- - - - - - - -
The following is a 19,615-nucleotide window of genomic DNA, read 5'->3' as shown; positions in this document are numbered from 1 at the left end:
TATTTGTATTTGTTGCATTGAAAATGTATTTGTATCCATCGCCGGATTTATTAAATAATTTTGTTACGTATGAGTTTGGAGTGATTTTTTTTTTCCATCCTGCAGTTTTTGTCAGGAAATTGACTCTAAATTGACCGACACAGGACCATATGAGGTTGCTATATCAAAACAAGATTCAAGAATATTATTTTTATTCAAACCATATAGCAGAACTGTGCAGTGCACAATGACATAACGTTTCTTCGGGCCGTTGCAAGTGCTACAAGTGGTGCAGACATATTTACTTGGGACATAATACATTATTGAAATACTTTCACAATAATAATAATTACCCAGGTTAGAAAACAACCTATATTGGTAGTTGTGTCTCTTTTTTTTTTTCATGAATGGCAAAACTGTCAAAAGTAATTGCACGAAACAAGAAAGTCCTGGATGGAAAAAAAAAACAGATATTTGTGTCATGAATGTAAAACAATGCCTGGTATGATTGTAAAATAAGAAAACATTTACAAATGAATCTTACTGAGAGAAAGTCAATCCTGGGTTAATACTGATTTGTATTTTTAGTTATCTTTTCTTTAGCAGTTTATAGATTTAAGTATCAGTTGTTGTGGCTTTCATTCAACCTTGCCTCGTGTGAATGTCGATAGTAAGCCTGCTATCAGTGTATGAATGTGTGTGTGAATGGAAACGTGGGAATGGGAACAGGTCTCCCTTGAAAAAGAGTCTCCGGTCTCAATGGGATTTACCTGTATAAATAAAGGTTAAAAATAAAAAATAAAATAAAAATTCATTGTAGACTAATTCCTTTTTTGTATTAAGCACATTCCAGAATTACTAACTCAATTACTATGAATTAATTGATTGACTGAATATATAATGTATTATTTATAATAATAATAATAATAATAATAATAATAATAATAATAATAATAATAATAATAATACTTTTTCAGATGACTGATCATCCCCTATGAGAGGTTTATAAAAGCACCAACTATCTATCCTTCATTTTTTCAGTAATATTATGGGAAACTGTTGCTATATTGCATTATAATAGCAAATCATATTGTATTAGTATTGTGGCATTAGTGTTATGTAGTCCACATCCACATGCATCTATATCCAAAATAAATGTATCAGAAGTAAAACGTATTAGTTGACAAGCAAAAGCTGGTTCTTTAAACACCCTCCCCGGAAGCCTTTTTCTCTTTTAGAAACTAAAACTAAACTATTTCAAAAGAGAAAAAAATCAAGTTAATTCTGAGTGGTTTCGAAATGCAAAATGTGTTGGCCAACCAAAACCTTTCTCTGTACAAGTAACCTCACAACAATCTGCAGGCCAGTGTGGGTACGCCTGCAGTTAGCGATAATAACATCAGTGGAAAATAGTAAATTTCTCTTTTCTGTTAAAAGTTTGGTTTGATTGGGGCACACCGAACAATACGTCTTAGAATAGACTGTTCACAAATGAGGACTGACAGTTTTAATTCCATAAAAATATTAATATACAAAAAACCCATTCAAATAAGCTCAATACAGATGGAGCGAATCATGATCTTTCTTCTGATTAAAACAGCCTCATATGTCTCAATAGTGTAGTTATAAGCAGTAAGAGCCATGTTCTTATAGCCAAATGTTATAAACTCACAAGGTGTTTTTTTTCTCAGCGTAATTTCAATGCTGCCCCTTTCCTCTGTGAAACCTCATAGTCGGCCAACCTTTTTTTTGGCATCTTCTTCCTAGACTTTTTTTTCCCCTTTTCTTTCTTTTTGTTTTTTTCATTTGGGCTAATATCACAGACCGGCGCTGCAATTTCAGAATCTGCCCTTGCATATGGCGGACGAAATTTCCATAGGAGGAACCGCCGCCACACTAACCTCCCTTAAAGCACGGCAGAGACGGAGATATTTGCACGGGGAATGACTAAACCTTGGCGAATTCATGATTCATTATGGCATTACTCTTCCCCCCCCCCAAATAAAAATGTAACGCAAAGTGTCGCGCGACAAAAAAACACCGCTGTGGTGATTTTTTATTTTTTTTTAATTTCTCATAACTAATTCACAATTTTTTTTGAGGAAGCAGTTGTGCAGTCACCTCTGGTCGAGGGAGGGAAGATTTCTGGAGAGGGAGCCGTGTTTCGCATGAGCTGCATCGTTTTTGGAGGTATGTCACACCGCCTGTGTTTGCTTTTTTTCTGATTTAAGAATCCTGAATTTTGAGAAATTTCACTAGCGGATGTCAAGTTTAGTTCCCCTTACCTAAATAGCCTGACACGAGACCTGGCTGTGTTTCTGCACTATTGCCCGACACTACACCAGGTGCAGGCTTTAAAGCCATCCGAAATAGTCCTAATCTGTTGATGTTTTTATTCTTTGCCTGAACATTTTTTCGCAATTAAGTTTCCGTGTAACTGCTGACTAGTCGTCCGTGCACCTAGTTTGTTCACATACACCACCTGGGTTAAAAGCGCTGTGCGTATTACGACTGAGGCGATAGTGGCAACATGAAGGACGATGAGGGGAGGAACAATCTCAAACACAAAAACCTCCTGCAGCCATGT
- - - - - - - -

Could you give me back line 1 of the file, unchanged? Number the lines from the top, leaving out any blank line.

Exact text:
The following is a 19,615-nucleotide window of genomic DNA, read 5'->3' as shown; positions in this document are numbered from 1 at the left end: